“We’re going to leave the door open,” he said. “People won’t have to touch anything as they walk in the store. We’ve got somebody that’s going to greet them, and they’re going to spray themselves with sanitizer.”

In Pinellas County, beaches reopened Monday morning with spacing restrictions, groups limited to no more than 10 people and uniformed deputies present to monitor visitors.

Sheriff Bob Gualtieri said Monday afternoon that 300 law enforcement officers began patrolling the beaches countywide Monday.

“The whole purpose is to make sure this is done in an orderly way, that people can come to the beach, they have a great time and support the businesses that are out here but at the same time follow the rules,” he said at a news conference at Clearwater Beach.

Gualtieri said that live helicopter video showed that people were complying so far with social distancing rules and that if beaches were filled to capacity, they were closed and people were told to move.

“People are complying. People are doing the right thing,” he said.

Gualtieri said the crowd struck a “much different tone” from that struck by people who were at the beaches over the weekend.

“I was out all day Saturday and all day Sunday, and people were not cooperative,” he said. “We saw some of the closed parking lots where people were ripping down the rope lines. They were pushing over the barrels. They were not cooperative with the deputies.

“They were pushing back on us. They wanted to go to their beaches, and they were hell-bent they were going to go to their beaches,” he said.

In South Dakota, a pork processing plant took its first steps toward reopening Monday after having been shuttered for over two weeks because of a coronavirus outbreak that infected more than 800 employees, according to The Associated Press.

As two departments opened at the Smithfield Foods plant in Sioux Falls, employees filed through a tent where they were screened for fever and other signs of COVID-19, the disease associated with the coronavirus. Some said they felt the measures Smithfield has taken will protect them from another outbreak, while others weren’t confident that infections could be halted in a crowded plant, according to the AP.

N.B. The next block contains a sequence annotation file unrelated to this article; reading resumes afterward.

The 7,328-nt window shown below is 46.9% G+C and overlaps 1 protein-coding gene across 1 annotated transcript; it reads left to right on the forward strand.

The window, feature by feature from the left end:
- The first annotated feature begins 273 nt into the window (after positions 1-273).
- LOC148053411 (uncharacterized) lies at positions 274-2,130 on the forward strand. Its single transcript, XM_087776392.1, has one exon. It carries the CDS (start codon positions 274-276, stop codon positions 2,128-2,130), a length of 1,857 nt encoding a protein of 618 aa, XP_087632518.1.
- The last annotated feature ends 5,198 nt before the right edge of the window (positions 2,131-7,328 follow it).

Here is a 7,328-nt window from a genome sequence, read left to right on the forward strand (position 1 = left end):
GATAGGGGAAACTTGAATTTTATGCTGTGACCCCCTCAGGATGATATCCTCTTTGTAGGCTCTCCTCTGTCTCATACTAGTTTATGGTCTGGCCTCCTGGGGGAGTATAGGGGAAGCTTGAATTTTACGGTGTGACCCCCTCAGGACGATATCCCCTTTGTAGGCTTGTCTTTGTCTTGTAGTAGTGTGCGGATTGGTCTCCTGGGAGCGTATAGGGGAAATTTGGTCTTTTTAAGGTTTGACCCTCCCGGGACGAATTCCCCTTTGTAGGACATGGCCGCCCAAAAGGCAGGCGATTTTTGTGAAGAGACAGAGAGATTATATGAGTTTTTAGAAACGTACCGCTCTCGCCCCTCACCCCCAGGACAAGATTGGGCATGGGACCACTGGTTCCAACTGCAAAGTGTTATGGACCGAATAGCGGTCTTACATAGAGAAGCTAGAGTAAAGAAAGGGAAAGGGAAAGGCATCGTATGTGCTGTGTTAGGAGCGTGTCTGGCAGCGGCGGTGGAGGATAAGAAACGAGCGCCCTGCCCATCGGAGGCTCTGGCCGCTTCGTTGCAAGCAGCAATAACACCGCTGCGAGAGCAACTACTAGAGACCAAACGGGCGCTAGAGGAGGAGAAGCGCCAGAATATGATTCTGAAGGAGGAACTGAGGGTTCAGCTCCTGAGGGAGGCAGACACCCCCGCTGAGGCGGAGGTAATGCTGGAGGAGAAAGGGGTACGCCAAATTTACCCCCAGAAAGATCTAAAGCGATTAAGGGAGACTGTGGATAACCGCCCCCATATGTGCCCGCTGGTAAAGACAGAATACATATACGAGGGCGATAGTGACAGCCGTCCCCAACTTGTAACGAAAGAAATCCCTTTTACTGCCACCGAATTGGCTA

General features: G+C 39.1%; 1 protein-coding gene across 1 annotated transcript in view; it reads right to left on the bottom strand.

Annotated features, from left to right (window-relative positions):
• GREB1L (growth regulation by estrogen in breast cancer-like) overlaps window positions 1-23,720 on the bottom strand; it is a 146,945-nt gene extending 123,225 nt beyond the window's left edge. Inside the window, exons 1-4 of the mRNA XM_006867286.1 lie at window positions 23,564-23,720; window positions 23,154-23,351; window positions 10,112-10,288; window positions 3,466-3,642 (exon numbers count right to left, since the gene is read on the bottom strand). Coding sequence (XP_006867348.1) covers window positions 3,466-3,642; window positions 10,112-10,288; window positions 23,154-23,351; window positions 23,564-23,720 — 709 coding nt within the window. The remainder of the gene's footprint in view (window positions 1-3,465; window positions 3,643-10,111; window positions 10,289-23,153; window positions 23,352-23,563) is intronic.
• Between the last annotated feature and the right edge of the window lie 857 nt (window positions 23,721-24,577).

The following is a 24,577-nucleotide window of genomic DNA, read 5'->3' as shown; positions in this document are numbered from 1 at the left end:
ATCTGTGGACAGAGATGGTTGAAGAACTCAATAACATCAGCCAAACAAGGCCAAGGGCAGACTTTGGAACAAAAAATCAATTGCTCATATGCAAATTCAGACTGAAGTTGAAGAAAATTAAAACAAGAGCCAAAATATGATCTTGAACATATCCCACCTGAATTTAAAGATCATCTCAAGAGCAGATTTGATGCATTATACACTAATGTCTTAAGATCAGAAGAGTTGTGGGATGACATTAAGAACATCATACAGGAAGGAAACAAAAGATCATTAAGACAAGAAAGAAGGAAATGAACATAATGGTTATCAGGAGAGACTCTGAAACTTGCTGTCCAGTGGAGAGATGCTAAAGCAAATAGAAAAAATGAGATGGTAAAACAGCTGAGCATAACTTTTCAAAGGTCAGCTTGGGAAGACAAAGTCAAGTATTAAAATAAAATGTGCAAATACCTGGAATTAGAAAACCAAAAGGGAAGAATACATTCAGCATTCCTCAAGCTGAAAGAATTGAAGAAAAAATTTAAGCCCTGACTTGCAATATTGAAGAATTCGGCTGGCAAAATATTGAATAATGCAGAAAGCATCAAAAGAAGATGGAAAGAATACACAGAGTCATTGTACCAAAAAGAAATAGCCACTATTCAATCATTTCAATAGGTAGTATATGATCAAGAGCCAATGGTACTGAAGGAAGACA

Lydia Toby, who works in the ground seasoned pork department, told the AP that she was “kind of worried” as she entered the plant before 6 a.m. for her first shift in over two weeks. The company met employees in her department Friday and said it had installed dividers on the production line and would require everyone to wear masks, the AP reported.

“I think it’s going to be OK,” she said.

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Meanwhile, in the Buckhead neighborhood of Atlanta, the Lenox Square shopping mall opened Monday for the first time since mid-March, according to NBC affiliate WXIA. Georgia was among the first states to begin lifting restrictions at the end of April.

On Monday, customers were lined up outside while social distancing and were handed masks if they didn’t already have them, the station reported. While shoppers returned to the mall, about 75 percent of the stores remained closed Monday morning, according to WXIA.

With some shoppers crowding in the few stores that chose to open, not everyone was practicing social distancing while browsing, the station reported.

Among the stores that were closed were Bath and Body Works, Under Armour and Victoria’s Secret, the station reported.

Across the state, other malls began opening over the weekend, but some stores also remained closed.

“It ended up just being kind of surreal where you just go and no one’s there,” shopper John Rampsott told WSB-TV of Atlanta from the Outlet Shoppes in Woodstock, north of Atlanta.